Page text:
Winslet has also been a very versatile actor. Her role in Finding Neverland never really deepens beyond Disadvantaged Woman. She’s been hit by adversity, she’s beset by four rambunctious kids and an icy mother, but that’s about all the film does for her characterization. Winslet is a tremendously talented actor, as evidenced by her Oscar-worthy performance in this year’s Eternal Sunshine of the Spotless Mind. So why strand her in a role where her character’s greatest acting moment is coughing fits?
Director Marc Forster (Monster’s Ball) has the frustrating habit of having two shot styles he shoots in. He decides between medium shots which usually involve two or three people, or large close-ups. While I was watching Finding Neverland I never once thought to myself that something was filmed in a visually interesting way. Some of Forster’s decisions seem unnecessary, like when he has to visually show us scenes of imagination instead of allowing the audience to, gasp, use their own imagination (hey, isn’t that the message of the movie?).
Finding Neverland tries so hard to be a three-hanky movie (and truth be told I heard a lot of sniffling in my theater during the last half hour), but what stops the film short is how unbelievably transparent everything is. Finding Neverland could have explored the rich complexity of an enigmatic figure like J.M. Barrie, but instead it settles for goopy sentimentality at every opportunity. Barrie becomes sugar-coated into an earnest father figure, and in the process key facts are sugar-coated as well. What do you mean? Well, Sylvia’s husband didn’t die until several years after Barrie wrote Peter Pan. Barrie’s wife didn’t have her affair until long after Peter Pan. Also, the original Peter threw himself in front of a train because of how upset he was about his connection to the famous character. I guess that’s why this is a biographical movie merely “inspired” by true events, much like Hidalgo.
The filmmakers rely on cloying tricks to make an audience care about its characters. The movie paints in very stark black and white tones, mainly “adults = shortsighted” and “children = special.” This is a film that is proud to take the easy road and makes little effort to cover its pride. It plays toward audience expectation and thus loses any long lasting magic.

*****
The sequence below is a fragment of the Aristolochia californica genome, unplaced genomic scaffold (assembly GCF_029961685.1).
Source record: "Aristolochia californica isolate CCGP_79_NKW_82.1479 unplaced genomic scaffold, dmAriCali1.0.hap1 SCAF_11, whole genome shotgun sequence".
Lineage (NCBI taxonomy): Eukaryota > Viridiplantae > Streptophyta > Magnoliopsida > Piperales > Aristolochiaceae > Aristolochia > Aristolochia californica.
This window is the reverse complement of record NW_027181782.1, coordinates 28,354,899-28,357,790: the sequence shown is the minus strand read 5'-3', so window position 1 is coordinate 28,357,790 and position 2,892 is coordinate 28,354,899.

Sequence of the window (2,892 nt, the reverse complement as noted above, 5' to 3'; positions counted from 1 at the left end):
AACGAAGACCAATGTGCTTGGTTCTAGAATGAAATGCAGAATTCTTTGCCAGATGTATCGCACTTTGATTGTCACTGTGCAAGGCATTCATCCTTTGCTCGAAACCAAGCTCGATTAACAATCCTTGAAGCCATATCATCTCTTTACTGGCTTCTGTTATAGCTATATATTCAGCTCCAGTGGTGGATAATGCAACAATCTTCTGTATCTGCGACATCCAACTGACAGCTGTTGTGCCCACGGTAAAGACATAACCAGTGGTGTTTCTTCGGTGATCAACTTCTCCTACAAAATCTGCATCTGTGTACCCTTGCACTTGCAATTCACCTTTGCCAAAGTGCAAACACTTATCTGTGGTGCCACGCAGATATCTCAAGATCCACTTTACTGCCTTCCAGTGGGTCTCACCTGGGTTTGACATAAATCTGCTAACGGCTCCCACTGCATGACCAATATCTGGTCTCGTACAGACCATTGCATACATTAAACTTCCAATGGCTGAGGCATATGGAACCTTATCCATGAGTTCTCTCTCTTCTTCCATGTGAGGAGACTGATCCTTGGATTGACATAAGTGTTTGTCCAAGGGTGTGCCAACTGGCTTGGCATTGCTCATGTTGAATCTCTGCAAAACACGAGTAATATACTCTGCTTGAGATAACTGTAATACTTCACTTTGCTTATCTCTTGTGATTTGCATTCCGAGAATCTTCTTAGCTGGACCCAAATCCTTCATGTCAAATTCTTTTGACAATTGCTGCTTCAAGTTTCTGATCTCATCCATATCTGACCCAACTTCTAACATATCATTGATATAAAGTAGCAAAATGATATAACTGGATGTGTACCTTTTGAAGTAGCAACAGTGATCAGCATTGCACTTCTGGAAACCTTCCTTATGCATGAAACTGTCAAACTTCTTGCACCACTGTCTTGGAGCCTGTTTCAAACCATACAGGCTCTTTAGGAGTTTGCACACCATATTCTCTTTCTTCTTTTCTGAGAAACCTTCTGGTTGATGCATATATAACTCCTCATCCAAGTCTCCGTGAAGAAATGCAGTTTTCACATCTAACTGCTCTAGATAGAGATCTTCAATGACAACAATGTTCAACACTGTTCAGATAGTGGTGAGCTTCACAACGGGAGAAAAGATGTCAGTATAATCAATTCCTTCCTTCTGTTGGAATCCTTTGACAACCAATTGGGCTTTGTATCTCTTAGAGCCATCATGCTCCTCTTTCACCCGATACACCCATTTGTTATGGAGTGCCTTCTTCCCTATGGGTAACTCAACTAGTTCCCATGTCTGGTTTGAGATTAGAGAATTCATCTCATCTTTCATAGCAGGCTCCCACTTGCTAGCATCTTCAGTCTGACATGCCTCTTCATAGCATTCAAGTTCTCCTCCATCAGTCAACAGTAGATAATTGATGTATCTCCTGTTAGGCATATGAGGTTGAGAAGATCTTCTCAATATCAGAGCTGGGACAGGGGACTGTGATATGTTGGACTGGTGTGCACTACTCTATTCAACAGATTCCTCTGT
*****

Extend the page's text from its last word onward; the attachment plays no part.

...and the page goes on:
Finding Neverland takes the easy road for audience-friendly sappiness. Barrie insists that 25 orphans be strategically placed around the theater on opening night of Peter Pan. Sure enough, the theater is full of old white men with monocles, and apparently they just don’t get the spirit of theater. The orphans laugh and squeal from the stage antics, and somehow this triggers all those old curmudgeons to learn to laugh once again. You see, all it takes is strategically placed orphans to make us laugh at life again.
When Sylvia is hanging laundry she starts to gently cough. If you’re smart, you’ll instantly figure out what trajectory is in store for her, but even if you miss this single cough don’t worry, because Sylvia will be doubled over with coughing later to spell it out for everyone. You can all but see the strings being pulled (the audience will cry… now!). All can be overcome in the end, those who didn’t understand will, and we’ll all be happier and live life to the fullest, in theory of course.
Finding Neverland wants to be Shakespeare in Love, another whimsical movie that shows how a writer utilized the people and events around them to pen a masterwork. Except in Shakespeare in Love there was a romance to fall back on, as well as some ripe comedy, but with Finding Neverland there isn’t anything to fall back on. It’s a Hallmark card mass-marketed to the largest possible audience.
Everything about Finding Neverland is disappointingly under whelming. The direction is shabby, the actors are marooned by their weak roles, and nothing is sacred in the film’s pursuit of that tearjerker ending. This is a movie for people that ask little of their movies, and yet I can reasonably see Finding Neverland becoming an audience favorite and riding good word of mouth all the way to awards season. Finding Neverland is a film that never takes flight because it’s too content to stay grounded by going the easy route.
[Nate’s Grade: C